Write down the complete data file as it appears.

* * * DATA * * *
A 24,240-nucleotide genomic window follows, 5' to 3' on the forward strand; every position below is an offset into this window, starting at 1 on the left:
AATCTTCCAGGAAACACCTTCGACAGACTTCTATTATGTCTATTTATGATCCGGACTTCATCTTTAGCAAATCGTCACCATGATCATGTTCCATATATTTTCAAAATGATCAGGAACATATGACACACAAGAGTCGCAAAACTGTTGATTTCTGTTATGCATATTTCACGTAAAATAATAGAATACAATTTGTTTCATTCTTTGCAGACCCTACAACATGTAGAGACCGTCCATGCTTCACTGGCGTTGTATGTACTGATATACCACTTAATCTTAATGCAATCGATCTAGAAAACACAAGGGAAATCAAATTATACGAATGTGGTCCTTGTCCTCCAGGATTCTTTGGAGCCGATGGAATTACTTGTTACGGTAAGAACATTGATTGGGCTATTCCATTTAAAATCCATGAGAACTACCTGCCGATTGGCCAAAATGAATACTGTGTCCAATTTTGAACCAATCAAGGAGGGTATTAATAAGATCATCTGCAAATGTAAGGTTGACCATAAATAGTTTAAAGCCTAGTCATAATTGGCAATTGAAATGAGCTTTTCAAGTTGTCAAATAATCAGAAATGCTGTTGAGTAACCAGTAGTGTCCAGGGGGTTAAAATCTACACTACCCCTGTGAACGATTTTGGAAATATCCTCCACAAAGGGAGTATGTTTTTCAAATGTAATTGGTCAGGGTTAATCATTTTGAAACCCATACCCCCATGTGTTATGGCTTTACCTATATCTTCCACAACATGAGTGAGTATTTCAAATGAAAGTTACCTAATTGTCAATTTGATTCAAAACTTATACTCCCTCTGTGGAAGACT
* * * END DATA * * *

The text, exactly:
A 24,240-nucleotide genomic window follows, 5' to 3' on the forward strand; every position below is an offset into this window, starting at 1 on the left:
AATCTTCCAGGAAACACCTTCGACAGACTTCTATTATGTCTATTTATGATCCGGACTTCATCTTTAGCAAATCGTCACCATGATCATGTTCCATATATTTTCAAAATGATCAGGAACATATGACACACAAGAGTCGCAAAACTGTTGATTTCTGTTATGCATATTTCACGTAAAATAATAGAATACAATTTGTTTCATTCTTTGCAGACCCTACAACATGTAGAGACCGTCCATGCTTCACTGGCGTTGTATGTACTGATATACCACTTAATCTTAATGCAATCGATCTAGAAAACACAAGGGAAATCAAATTATACGAATGTGGTCCTTGTCCTCCAGGATTCTTTGGAGCCGATGGAATTACTTGTTACGGTAAGAACATTGATTGGGCTATTCCATTTAAAATCCATGAGAACTACCTGCCGATTGGCCAAAATGAATACTGTGTCCAATTTTGAACCAATCAAGGAGGGTATTAATAAGATCATCTGCAAATGTAAGGTTGACCATAAATAGTTTAAAGCCTAGTCATAATTGGCAATTGAAATGAGCTTTTCAAGTTGTCAAATAATCAGAAATGCTGTTGAGTAACCAGTAGTGTCCAGGGGGTTAAAATCTACACTACCCCTGTGAACGATTTTGGAAATATCCTCCACAAAGGGAGTATGTTTTTCAAATGTAATTGGTCAGGGTTAATCATTTTGAAACCCATACCCCCATGTGTTATGGCTTTACCTATATCTTCCACAACATGAGTGAGTATTTCAAATGAAAGTTACCTAATTGTCAATTTGATTCAAAACTTATACTCCCTCTGTGGAAGACT